The assassination of President John F. Kennedy - A historically-accurate reenactment

The assassination of President John F. Kennedy - A historically-accurate reenactment

Today marks the 50th anniversary of the assassination of President John F. Kennedy in Dallas, Texas. To remember this day, presents a historically-accurate live blog featuring a moment-by-moment timeline of that tragic November day in 1963 - as we would have reported it today.

A team of digital producers spent the last several weeks gathering photos, videos, and multimedia from a number of sources - including the JFK Library in Boston - so that we could offer you an insightful experience into the assassination, and how it might be covered using today's technology.

We offer this timeline as a way to remember history and a respected president who called Massachusetts his home.   - Ronald Agrella, editor
  • David Stewart, 11/22/2013 10:02:49 PM

    Mrs. Eunice Shriver and Sen. Edward M. Kennedy, sister and brother of the slain President, have arrived at Andrews Air Force Base for a flight to Hyannis Port to be with their father, Joseph P. Kennedy.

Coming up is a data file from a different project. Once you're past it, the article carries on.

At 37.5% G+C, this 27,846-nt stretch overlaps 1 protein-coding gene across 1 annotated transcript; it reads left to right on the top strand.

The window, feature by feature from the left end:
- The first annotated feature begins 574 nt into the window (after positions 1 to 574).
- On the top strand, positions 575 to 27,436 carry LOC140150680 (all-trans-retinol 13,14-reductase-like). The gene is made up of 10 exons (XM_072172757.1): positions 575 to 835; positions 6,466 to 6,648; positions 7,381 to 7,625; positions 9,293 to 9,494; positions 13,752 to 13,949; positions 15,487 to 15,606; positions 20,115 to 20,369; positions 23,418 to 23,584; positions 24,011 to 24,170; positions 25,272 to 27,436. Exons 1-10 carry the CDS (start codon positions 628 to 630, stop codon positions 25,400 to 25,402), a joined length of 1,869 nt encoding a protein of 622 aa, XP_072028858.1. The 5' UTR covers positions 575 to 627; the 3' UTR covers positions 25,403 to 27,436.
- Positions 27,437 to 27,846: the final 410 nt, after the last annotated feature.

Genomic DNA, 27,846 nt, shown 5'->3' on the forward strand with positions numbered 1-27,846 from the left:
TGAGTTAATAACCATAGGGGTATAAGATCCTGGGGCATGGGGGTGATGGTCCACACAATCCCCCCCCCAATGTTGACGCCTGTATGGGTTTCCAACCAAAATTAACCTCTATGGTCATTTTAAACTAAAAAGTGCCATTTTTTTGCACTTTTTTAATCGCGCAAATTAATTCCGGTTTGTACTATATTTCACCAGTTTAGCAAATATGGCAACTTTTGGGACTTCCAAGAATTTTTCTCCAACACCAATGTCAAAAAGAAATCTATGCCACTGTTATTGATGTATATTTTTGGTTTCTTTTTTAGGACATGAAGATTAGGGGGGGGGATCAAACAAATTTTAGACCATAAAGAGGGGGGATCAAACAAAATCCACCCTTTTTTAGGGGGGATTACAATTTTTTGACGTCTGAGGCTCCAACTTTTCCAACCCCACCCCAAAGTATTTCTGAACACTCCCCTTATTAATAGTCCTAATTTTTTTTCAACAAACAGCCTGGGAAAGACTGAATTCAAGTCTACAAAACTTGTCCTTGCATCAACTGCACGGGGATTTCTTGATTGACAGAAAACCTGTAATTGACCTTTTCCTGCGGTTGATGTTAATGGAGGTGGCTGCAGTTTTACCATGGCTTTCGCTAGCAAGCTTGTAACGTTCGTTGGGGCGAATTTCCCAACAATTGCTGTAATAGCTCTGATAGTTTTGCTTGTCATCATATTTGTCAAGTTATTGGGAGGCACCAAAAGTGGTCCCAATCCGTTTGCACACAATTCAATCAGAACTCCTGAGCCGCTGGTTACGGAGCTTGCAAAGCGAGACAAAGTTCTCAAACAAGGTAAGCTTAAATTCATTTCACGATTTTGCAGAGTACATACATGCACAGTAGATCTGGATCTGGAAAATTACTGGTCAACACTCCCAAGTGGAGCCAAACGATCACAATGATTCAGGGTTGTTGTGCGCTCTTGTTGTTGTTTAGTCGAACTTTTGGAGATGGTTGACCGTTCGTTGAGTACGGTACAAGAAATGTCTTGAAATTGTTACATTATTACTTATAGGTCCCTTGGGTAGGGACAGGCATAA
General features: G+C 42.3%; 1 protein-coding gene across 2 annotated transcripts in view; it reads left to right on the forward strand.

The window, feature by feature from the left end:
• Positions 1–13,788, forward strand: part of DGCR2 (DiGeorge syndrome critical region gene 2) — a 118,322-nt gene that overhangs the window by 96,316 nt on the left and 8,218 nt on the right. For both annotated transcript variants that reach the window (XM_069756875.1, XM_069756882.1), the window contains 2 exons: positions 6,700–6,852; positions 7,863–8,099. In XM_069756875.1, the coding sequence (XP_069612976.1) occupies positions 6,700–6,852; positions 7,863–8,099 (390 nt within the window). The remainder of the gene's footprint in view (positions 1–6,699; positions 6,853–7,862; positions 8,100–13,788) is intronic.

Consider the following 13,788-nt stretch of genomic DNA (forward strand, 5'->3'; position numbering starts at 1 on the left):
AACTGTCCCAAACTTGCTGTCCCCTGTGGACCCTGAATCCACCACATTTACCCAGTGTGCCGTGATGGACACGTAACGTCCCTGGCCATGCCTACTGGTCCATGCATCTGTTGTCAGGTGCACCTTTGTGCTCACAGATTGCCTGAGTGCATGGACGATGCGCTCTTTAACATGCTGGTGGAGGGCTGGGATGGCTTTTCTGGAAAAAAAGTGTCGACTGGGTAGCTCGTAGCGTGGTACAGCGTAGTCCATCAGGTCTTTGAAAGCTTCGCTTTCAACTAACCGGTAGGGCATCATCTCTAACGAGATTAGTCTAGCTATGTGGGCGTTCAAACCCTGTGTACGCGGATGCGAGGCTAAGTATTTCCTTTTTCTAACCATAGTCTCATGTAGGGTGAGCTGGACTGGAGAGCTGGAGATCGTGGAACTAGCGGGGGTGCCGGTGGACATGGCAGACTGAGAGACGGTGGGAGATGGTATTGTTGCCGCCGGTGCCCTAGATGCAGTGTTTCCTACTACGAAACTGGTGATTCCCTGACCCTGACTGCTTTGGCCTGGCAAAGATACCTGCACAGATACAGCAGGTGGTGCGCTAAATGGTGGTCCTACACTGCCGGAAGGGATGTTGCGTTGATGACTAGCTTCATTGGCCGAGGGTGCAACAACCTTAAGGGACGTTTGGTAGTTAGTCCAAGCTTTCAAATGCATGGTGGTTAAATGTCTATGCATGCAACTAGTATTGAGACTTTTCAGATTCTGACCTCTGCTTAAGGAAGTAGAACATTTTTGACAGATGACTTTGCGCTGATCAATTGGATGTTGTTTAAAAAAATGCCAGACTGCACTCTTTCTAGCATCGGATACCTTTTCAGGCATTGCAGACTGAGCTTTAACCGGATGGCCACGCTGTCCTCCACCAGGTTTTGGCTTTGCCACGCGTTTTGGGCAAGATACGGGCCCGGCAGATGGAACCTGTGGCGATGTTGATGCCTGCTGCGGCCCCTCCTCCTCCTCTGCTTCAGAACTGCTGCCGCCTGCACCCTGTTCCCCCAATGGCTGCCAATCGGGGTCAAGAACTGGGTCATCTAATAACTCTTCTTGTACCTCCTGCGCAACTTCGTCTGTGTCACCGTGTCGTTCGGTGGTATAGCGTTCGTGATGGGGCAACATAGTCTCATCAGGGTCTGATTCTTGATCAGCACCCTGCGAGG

(Credit: William Allen/Associated Press)

  • Teresa Hanafin 11/22/2013 10:03:54 PM
    Editor's note:

    A reader remembers: I was 8 years old and in the 3rd grade at Immaculate Conception School in Jamaica, Queens, NY, when near the end of music class (about 3 p.m.), a nun burst into the room and ordered all of us onto our knees. She was crying and said the President had been shot, we must pray for him. We were released from school shortly afterwards.

    As I walked home to 179th Street, I realized all the adults on the street were crying. This frightened me! I ran the rest of the way home, across Hillside Avenue, but my mom wasn't there when I got home. (In those days, moms were always home after school.)

    She was pregnant with her 7th child, John Kevin, who would be born several months later. I found her next door with our Jewish neighbor, Shirley. They were holding each other, crying, eyes on an old black-and-white TV. The President was dead.